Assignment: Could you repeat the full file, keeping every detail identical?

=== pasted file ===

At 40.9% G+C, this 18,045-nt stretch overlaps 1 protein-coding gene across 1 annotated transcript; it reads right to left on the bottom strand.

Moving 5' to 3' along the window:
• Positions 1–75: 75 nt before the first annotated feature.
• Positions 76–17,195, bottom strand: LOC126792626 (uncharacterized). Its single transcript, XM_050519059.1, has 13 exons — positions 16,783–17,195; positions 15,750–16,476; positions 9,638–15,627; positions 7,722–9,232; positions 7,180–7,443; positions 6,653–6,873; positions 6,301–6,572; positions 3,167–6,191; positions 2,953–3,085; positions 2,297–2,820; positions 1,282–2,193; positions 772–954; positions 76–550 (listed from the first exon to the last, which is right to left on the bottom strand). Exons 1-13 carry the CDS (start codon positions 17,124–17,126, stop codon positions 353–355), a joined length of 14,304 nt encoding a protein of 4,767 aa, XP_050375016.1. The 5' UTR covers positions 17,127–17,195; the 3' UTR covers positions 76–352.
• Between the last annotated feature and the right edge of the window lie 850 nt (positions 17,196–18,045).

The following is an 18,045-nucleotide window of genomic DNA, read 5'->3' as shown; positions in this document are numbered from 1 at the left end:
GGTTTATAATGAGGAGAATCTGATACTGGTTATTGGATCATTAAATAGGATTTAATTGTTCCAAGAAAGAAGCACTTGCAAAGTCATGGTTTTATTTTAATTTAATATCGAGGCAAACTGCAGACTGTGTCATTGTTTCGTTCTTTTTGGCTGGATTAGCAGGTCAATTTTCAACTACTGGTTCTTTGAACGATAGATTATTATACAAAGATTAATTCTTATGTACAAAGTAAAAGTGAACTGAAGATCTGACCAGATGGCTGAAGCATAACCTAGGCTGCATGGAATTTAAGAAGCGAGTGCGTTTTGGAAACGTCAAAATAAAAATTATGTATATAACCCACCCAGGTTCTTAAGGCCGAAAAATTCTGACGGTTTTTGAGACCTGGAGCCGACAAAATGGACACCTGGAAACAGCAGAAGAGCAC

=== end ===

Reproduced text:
At 40.9% G+C, this 18,045-nt stretch overlaps 1 protein-coding gene across 1 annotated transcript; it reads right to left on the bottom strand.

Moving 5' to 3' along the window:
• Positions 1–75: 75 nt before the first annotated feature.
• Positions 76–17,195, bottom strand: LOC126792626 (uncharacterized). Its single transcript, XM_050519059.1, has 13 exons — positions 16,783–17,195; positions 15,750–16,476; positions 9,638–15,627; positions 7,722–9,232; positions 7,180–7,443; positions 6,653–6,873; positions 6,301–6,572; positions 3,167–6,191; positions 2,953–3,085; positions 2,297–2,820; positions 1,282–2,193; positions 772–954; positions 76–550 (listed from the first exon to the last, which is right to left on the bottom strand). Exons 1-13 carry the CDS (start codon positions 17,124–17,126, stop codon positions 353–355), a joined length of 14,304 nt encoding a protein of 4,767 aa, XP_050375016.1. The 5' UTR covers positions 17,127–17,195; the 3' UTR covers positions 76–352.
• Between the last annotated feature and the right edge of the window lie 850 nt (positions 17,196–18,045).

The following is an 18,045-nucleotide window of genomic DNA, read 5'->3' as shown; positions in this document are numbered from 1 at the left end:
GGTTTATAATGAGGAGAATCTGATACTGGTTATTGGATCATTAAATAGGATTTAATTGTTCCAAGAAAGAAGCACTTGCAAAGTCATGGTTTTATTTTAATTTAATATCGAGGCAAACTGCAGACTGTGTCATTGTTTCGTTCTTTTTGGCTGGATTAGCAGGTCAATTTTCAACTACTGGTTCTTTGAACGATAGATTATTATACAAAGATTAATTCTTATGTACAAAGTAAAAGTGAACTGAAGATCTGACCAGATGGCTGAAGCATAACCTAGGCTGCATGGAATTTAAGAAGCGAGTGCGTTTTGGAAACGTCAAAATAAAAATTATGTATATAACCCACCCAGGTTCTTAAGGCCGAAAAATTCTGACGGTTTTTGAGACCTGGAGCCGACAAAATGGACACCTGGAAACAGCAGAAGAGCAC